San Diego Union-Tribune

Determining Who Ultimately Owns Your Home

The fate of property rights hangs in the balance

Who owns your home?

a. You own it free and clear;
b. The bank;
c. A landlord;
d. Donald Trump.

If you answered anything other than Donald Trump, a case that the Supreme Court will rule on this spring or summer should have you worried. If the court sides with earlier decisions, local politicians may try to steal your property and hand it to Trump or some other real estate developer because they can generate more tax revenue than your home. It sounds crazy, but it's much more possible than you'd think.

Wilhelmina Dery still lives in the New London, Conn., home that she was born in back in 1918. Her son lives next door. Their family has lived in the neighborhood since 1895. And the government is trying to take their homes. Yesterday, the Supreme Court heard oral argument in Kelo v. City of New London pitting middle-income homeowners, including the Derys, against politicians and powerful land developers.

In 2000, the city of New London condemned the Dery's neighborhood to make way for new office space, a hotel and luxury apartment complex. New London isn't even trying to justify its actions on the traditional criteria of "urban blight" — the idea that a neighborhood has so badly deteriorated that only the government can clean it up and revitalize it using public subsidies.

The city is openly razing the neighborhood simply because officials believe the government will reap great financial rewards by destroying the homes and replacing them with commercial uses to complement the nearby Pfizer, Inc. research facility. A stable, moderately priced neighborhood of historic homes owned by longtime city residents just isn't good enough when a city is eyeing new revenue streams.

The plight of New London's homeowners is increasingly common throughout the country. More than 20 years ago, the Michigan Supreme Court upheld the infamous Poletown decision. In that case, the city of Detroit bulldozed an entire neighborhood to make way for a General Motors plant. At the time, the Michigan court (which reversed itself in 2004) said that economic development was a sufficient "public purpose" to allow the city to force residents from their homes.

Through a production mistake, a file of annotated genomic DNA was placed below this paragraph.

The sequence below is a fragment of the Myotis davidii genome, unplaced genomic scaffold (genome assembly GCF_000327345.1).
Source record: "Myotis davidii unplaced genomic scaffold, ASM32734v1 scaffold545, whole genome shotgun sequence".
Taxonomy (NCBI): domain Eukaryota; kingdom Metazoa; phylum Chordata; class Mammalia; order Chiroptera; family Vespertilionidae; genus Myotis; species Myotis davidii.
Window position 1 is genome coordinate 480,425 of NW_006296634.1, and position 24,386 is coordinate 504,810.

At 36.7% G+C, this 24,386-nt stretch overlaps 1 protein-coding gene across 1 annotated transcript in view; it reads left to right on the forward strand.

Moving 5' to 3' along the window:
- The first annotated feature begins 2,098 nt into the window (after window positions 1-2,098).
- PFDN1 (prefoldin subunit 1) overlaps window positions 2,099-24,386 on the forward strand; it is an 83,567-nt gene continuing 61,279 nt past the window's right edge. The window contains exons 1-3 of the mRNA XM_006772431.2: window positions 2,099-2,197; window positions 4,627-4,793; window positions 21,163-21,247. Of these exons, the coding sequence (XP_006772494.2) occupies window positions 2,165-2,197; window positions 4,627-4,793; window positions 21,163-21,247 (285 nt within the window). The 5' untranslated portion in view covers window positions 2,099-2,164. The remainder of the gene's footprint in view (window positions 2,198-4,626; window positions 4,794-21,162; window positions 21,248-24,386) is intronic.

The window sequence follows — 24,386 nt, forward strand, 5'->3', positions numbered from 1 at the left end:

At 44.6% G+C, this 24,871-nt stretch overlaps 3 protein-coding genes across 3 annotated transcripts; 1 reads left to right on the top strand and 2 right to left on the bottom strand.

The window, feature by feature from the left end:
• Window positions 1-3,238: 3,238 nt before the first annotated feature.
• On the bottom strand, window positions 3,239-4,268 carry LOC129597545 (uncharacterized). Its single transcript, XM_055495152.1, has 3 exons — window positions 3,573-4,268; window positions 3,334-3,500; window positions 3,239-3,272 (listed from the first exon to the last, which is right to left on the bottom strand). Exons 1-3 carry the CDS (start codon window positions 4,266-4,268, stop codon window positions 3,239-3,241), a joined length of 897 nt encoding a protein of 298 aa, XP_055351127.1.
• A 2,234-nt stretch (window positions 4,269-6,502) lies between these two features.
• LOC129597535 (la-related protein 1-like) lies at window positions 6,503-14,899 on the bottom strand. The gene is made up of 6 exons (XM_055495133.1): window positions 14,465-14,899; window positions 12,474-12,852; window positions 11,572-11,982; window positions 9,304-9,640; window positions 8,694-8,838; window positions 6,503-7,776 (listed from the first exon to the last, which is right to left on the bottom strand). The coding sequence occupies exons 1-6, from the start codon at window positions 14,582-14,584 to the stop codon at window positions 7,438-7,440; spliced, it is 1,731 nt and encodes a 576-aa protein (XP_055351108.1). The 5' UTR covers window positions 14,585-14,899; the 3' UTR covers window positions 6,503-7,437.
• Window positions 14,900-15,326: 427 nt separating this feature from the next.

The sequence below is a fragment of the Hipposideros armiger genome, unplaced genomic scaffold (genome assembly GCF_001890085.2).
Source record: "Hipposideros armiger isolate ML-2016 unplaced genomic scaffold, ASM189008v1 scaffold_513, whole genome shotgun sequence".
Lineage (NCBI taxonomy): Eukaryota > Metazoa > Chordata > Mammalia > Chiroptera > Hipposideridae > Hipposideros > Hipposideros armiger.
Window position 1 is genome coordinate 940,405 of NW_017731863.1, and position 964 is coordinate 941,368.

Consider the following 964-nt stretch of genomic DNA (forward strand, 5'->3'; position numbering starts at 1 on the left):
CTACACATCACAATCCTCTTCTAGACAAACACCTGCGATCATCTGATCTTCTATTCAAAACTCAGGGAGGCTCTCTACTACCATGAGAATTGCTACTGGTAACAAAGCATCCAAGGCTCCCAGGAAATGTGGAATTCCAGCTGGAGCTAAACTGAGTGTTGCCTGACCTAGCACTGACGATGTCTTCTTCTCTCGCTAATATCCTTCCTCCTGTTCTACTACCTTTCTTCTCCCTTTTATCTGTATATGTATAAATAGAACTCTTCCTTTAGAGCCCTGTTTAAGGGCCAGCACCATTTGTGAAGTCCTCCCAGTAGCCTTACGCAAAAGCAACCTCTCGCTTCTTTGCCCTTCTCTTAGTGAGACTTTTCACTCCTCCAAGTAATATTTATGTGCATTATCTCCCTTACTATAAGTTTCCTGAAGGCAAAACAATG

This is a far cry from eminent domain's original intent. The Founding Fathers inserted the power into the Fifth Amendment of the Constitution in an attempt to restrain government, not give it more power. They recognized that rare cases would arise when the government might have to seize private property (while compensating land owners) to build roads, canals and other basic infrastructure. A lone landowner holding out might prevent the major project from being completed. So, they restricted the power to projects that were a necessary "public use."

State and federal courts have steadily weakened this restriction, giving the government broader and broader powers to take homes, businesses and land. The Institute for Justice, a public interest law firm, found that cities and local governments threatened property owners or actually used eminent domain in 10,282 cases between 1998 and 2002 alone. In each of these cases, another private business or individual would benefit substantially.

While glitzy headquarters and corporate facilities make great copy for tourist and marketing brochures, the long-term stability of a city depends on its ability to protect and nurture neighborhoods. Cities are built on neighborhood foundations. If the Supreme Court rules in favor of the homeowners, perhaps city officials will start to focus more on nurturing the long-term foundation of their cities than on the short-term bottom line of an expanded tax base. If the court sides with the city of New London, property rights will have little practical meaning in America's cities, and our homes may be the next target.

Samuel Staley is Research Fellow





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